The editorial board of News24 has decided to disable reader comments on its online platform as of tomorrow, 11 September. (That date should keep conspiracy nuts frothing for a while.) At the outset, I should say that I myself am not a regular visitor to News24.
The rationale offered by News24 for this curtailment is that the comments foster racism, bigotry, nastiness, trolling and other negative elements. There are various reasons why I think disallowing comments is a mistake—a big one at that. In a nutshell, my view is that the benefits of allowing comments significantly outweigh the downsides.
Whereas some people attempt to argue that this ban violates the constitutionally enshrined right to freedom of speech, I find this line of reasoning unpersuasive simply because there are many other avenues open to readers who wish to comment and, as a host, News24 is not required to provide the means for comments to be aired.
It is true that comments do frequently degenerate into hot pockets of callous spite and disparagement but that’s only to be expected when interactions occur at a distance which affords the participants some safety they would not enjoy in a face-to-face setting. I’m really not convinced that that’s a bad thing; on the contrary, it’s part of being human and indeed it can present something of a safety valve to blow off excess steam. Those who don’t like it are entirely free to seek other avenues of expression. The idea that a blanket ban is warranted in order to preserve superficial social niceties and an appearance of harmony is at bottom a profoundly draconian and deeply flawed precept that derives from an airy-fairy idealisation of what it means to be human.
Some commenters have suggested that News24’s rescinding of its comments facility is driven by kowtowing to the demands of SA’s ruling party. If true, this possibility provides even firmer ground for condemning News24’s reversal because it would then be the result of political pressure for the purpose of further bolstering a burgeoning autocratic bent in the ANC.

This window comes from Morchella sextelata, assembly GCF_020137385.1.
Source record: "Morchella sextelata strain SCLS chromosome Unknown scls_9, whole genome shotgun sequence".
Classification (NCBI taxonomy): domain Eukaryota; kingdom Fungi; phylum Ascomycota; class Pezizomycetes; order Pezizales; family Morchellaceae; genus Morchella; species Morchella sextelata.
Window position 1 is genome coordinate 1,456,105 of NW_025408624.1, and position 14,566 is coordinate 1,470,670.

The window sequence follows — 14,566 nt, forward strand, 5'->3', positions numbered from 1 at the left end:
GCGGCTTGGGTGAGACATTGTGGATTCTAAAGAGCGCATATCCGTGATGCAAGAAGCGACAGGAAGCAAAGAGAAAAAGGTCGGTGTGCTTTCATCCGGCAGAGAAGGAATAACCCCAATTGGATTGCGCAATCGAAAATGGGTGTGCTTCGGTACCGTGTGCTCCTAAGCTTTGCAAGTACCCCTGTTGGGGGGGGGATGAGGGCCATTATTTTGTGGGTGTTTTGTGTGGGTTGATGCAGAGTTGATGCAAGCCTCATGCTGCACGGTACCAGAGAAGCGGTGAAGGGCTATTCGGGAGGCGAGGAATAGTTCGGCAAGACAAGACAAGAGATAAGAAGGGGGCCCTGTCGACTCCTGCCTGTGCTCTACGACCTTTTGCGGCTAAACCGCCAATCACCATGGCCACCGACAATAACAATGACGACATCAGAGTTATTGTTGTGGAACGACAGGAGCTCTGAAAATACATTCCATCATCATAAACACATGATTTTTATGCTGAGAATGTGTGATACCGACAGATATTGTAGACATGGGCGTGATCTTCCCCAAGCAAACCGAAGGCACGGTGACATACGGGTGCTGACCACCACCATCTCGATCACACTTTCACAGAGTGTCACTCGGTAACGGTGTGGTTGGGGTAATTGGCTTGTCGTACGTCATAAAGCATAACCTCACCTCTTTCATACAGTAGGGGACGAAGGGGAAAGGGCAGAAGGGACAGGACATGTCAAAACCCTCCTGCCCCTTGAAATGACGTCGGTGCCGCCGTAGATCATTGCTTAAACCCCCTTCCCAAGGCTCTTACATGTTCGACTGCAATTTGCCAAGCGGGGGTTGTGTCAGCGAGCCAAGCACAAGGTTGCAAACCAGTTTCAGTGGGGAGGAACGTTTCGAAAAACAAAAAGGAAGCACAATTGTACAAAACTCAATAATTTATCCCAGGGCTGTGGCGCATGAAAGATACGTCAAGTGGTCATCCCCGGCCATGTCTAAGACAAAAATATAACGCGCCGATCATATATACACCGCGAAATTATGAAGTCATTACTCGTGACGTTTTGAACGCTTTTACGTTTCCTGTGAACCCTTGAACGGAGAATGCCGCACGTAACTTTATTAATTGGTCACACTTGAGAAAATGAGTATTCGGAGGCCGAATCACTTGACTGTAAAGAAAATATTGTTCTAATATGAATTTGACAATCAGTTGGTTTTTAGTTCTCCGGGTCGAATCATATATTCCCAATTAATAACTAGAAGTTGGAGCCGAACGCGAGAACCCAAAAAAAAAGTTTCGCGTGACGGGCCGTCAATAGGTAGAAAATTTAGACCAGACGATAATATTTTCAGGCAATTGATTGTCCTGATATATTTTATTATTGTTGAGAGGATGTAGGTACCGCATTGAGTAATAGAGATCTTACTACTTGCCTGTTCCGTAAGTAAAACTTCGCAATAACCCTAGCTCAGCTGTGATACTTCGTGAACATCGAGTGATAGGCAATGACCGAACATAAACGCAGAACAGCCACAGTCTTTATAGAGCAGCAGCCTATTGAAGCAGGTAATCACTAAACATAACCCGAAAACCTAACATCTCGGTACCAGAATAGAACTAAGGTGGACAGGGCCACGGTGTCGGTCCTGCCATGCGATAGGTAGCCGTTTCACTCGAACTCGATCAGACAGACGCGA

But what’s at even more critical stake here is the free exchange of ideas in the most convenient circumstances available. Like other publications, News24 articles are regularly scant on background and context. Readers’ comments often do a fine job of fleshing out these aspects, and what the importance, meaning, consequences and further development of a news article are. The publication itself typically presents a much more fragmented, even disjointed, account.
Moreover, the sharing of views with particular reference to a given article encourages appreciation of other viewpoints and interpretations. People can learn things from each other that they may not learn without a free exchange of ideas being both available and readily accessible at the point where it is most relevant.
These gains cannot be a bad thing, however heated the discussions may become.
Finally, there is also a purely ethical element to consider, namely what it says about an organisation that has shown itself ready to take away what it once freely gave for reasons that do not stand up very well under scrutiny.
I think that News24 shareholders should earnestly ponder whether to dump their stock because it’s sure to nosedive when News24’s advertising revenue inevitably begins to wither as a result of the sudden decline in readership that is sure to come.